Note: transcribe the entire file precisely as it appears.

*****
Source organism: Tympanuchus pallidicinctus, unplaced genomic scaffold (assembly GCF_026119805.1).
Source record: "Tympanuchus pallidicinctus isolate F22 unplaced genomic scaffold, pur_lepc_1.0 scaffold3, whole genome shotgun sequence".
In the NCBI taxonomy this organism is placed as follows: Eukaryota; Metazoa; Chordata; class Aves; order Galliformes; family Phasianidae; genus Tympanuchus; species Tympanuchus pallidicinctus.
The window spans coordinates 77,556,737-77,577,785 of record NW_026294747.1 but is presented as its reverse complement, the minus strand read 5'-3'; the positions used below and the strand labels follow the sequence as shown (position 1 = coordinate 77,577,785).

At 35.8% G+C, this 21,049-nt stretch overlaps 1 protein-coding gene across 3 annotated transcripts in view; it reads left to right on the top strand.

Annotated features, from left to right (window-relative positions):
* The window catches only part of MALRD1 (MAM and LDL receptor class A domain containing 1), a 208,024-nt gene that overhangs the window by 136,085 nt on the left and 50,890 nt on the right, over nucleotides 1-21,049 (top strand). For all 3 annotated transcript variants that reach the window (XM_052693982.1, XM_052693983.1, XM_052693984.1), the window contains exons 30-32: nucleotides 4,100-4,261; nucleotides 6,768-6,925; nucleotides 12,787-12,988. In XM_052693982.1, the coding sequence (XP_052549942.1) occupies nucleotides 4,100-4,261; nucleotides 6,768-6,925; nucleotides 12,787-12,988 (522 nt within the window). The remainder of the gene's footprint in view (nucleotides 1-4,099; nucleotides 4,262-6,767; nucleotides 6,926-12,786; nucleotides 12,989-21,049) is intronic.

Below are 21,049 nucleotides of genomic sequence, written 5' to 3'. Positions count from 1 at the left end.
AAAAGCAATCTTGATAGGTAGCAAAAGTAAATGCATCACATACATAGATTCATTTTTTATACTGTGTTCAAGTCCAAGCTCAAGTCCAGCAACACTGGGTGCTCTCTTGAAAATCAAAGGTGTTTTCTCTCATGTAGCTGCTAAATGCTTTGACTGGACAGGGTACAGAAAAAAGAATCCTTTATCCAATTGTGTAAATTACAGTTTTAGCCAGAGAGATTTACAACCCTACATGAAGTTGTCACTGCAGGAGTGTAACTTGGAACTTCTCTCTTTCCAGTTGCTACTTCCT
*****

Source organism: Tympanuchus pallidicinctus, unplaced genomic scaffold (assembly GCF_026119805.1).
Source record: "Tympanuchus pallidicinctus isolate F22 unplaced genomic scaffold, pur_lepc_1.0 scaffold3, whole genome shotgun sequence".
In the NCBI taxonomy this organism is placed as follows: Eukaryota; Metazoa; Chordata; class Aves; order Galliformes; family Phasianidae; genus Tympanuchus; species Tympanuchus pallidicinctus.
The window spans coordinates 77,556,737-77,577,785 of record NW_026294747.1 but is presented as its reverse complement, the minus strand read 5'-3'; the positions used below and the strand labels follow the sequence as shown (position 1 = coordinate 77,577,785).

At 35.8% G+C, this 21,049-nt stretch overlaps 1 protein-coding gene across 3 annotated transcripts in view; it reads left to right on the top strand.

Annotated features, from left to right (window-relative positions):
* The window catches only part of MALRD1 (MAM and LDL receptor class A domain containing 1), a 208,024-nt gene that overhangs the window by 136,085 nt on the left and 50,890 nt on the right, over nucleotides 1-21,049 (top strand). For all 3 annotated transcript variants that reach the window (XM_052693982.1, XM_052693983.1, XM_052693984.1), the window contains exons 30-32: nucleotides 4,100-4,261; nucleotides 6,768-6,925; nucleotides 12,787-12,988. In XM_052693982.1, the coding sequence (XP_052549942.1) occupies nucleotides 4,100-4,261; nucleotides 6,768-6,925; nucleotides 12,787-12,988 (522 nt within the window). The remainder of the gene's footprint in view (nucleotides 1-4,099; nucleotides 4,262-6,767; nucleotides 6,926-12,786; nucleotides 12,989-21,049) is intronic.

Below are 21,049 nucleotides of genomic sequence, written 5' to 3'. Positions count from 1 at the left end.
AAAAGCAATCTTGATAGGTAGCAAAAGTAAATGCATCACATACATAGATTCATTTTTTATACTGTGTTCAAGTCCAAGCTCAAGTCCAGCAACACTGGGTGCTCTCTTGAAAATCAAAGGTGTTTTCTCTCATGTAGCTGCTAAATGCTTTGACTGGACAGGGTACAGAAAAAAGAATCCTTTATCCAATTGTGTAAATTACAGTTTTAGCCAGAGAGATTTACAACCCTACATGAAGTTGTCACTGCAGGAGTGTAACTTGGAACTTCTCTCTTTCCAGTTGCTACTTCCT